Citrus Beets & Goat Cheese (Fresh Food Fridays)

IMG_0815Hello and happy Friday to all of you composters out there! I hope everyone had a lovely Easter for those who celebrate, and even if you don’t we can all still appreciate those enormous chocolate bunnies. It’s April Fool’s Day, so don’t don’t be a fool and forget to take advantage of the bounty this month of showers will bring us over the next few weeks. The downtown farmer’s market this past Wednesday was bustling with shoppers, dancers and hula-hoopers, it sure is a beautiful thing seeing our market back in it’s home and better than ever, while new vendors establish themselves and old vendors offer new products for the season. As far a farmer’s markets are concerned, we have a new one entering the mix! If you live in the Hawthorne area, support your local food system this Saturday at the Hawthorne Community Market from 10-4, where they will be hosting their first farmers market.

Beets can be planted as early as September for a fall garden, but as late as March for a spring harvest before it gets too hot outside. Along with strawberries and swiss chard, these deep red rooters are one of my favorite crops ready for harvest in the springtime. Beets are hard to beat in terms of health benefits, as they are considered to be one of the healthiest foods you can eat, like other deep blue and purple vegetables like blueberries, eggplant and purple sweet potatoes. Beets are known to contain unique combinations of nutrients that are not only antioxidants, but they also protect against heart disease. Unfortunately, heart disease is the leading cause of death in the United States, followed closely by cancer. Sad statistics, but we can beat them with beets! Adding some raw or minimally cooked beets into your diet weekly can really boost your health and therefore happiness, so why not? The greens are also deliciously nutritious, so if you find beets with nice looking leaves, go ahead and eat those too. I typically chop mine up and use them like any old lettuce, but these greens are far more flavorful.

Beets have a very strong, earthy flavor that can be tricky to cook with. I was receiving more than plenty in my CSA share, mixing one or two in with other veggies in a juicer, but they even took over the flavor profile a little too much there. I needed to find a way to tone down the earthy flavor without destroying the nutrients that are so easily cooked out when beets are cooked at high temperatures. This is probably the simplest recipe I’ve posted yet, but it’s quite the delectable little hors d’oeuvre.IMG_0817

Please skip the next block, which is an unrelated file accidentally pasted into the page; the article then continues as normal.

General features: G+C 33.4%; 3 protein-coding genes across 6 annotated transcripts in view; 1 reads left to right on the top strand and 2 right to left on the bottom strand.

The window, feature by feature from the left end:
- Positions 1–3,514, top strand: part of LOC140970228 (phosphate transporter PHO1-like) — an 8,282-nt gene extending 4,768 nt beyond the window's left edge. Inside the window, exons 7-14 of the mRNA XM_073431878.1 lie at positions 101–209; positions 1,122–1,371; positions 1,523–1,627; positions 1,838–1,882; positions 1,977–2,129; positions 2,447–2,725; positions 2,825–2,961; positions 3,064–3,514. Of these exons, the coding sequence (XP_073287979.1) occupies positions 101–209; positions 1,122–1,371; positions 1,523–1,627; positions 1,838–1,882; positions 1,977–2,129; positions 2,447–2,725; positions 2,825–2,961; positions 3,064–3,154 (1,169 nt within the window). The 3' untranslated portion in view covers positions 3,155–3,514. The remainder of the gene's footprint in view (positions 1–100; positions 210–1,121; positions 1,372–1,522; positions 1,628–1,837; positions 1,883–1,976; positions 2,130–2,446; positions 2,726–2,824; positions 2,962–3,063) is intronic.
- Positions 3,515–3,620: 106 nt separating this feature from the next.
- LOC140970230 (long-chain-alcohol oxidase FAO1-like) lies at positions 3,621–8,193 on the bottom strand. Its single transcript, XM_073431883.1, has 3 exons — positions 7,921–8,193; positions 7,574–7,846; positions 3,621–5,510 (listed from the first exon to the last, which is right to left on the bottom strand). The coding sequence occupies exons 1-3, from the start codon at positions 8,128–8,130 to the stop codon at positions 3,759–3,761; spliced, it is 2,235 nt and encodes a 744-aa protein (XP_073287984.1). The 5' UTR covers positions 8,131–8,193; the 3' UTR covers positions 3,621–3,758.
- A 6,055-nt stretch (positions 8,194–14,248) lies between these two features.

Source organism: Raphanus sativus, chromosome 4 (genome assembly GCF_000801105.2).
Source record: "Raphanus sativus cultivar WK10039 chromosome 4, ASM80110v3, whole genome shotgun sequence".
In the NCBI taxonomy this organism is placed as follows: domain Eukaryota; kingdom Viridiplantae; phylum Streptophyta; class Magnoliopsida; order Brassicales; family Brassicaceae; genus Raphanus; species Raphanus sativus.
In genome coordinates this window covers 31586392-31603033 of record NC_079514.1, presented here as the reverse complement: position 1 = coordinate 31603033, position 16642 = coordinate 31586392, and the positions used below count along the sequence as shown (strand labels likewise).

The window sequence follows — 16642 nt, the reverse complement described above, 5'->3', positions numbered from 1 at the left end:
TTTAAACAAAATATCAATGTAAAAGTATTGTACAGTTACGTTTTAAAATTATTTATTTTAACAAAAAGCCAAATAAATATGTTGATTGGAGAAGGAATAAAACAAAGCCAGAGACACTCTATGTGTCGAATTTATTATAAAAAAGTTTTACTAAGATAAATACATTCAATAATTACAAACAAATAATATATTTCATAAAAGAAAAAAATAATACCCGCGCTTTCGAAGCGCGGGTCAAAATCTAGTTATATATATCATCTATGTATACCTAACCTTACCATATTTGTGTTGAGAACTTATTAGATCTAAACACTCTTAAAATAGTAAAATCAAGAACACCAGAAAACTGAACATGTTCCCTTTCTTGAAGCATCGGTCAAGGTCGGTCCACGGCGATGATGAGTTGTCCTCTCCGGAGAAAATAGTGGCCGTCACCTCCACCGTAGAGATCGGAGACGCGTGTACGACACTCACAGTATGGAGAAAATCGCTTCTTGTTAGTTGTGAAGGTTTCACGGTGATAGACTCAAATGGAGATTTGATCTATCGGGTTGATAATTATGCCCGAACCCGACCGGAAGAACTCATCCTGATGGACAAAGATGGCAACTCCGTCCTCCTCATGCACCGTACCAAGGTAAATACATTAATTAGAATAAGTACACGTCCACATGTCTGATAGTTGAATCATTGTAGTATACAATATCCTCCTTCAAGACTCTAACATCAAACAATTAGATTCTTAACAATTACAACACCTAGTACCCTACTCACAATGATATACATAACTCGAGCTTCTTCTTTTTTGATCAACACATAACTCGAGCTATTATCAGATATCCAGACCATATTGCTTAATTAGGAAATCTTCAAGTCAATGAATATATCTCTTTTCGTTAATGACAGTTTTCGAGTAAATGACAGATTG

Last year, I discovered this recipe at a Swallowtail Farm shindig, and I have been patiently waiting for beet season to come around so I could enjoy beets this way again. Check out their Spring or Fall festivals, or farm to table dinners. These are great events to attend if you want to get seasonal recipe ideas from the farmers or other seasonal, local eaters. This year’s spring festival is at the farm on April 16th from 12pm to 10:00pm. Siembra Farm is also having a Spring potluck on April 3rd, which will be awesome! You never know what amazing recipes you’ll discover at a potluck. See you there!

What You’ll Need (Serves 3-4):
1 bunch beets (3-6)
3/4 cup orange juice
3/4 cup balsamic vinegar
1/2 cup sprouts
Goat cheese
Balsamic reduction
Toasted bread or crackers

Step 1: Thoroughly wash your beets. Use a peeler to remove the skin, and compost. Leave the stems on until after you slice them so it’s easier to hold onto the beets, and throw those into your green bucket too!

Slice the beets into ¼ inch slices, it doesn’t matter what shape, but when you slice beets round you get to see those beautiful red rings.IMG_0770

Step 2: Mix together the orange juice and balsamic vinegar into a container. Throw in the sliced beets, and let them marinate overnight, or at least for a few hours. This tones down the earthy flavor of the beets and sweetens them.

Step 3: Once the beets have marinated, remove them from the juice and let the excess drain off. Place the beets on toasted bread or crackers, spread goat cheese on top, about a teaspoon for each beet cracker.

Step 4: Drizzle the beet and cheese crackers with balsamic reduction, add sprouts and top off with black pepper. Serve up & enjoy this unbeatably healthy snack!

To learn more about bike-powered food waste diversion in Gainesville, FL, click here.

Thanks for reading,
Krissy Olson

About the Author

Krissy studies Sustainability in the Built Environment at the University of Florida. Her love for organic gardening and support for local food systems grew through her studies and Community Supported Agriculture. Krissy is the Community Outreach Coordinator at Gainesville Compost.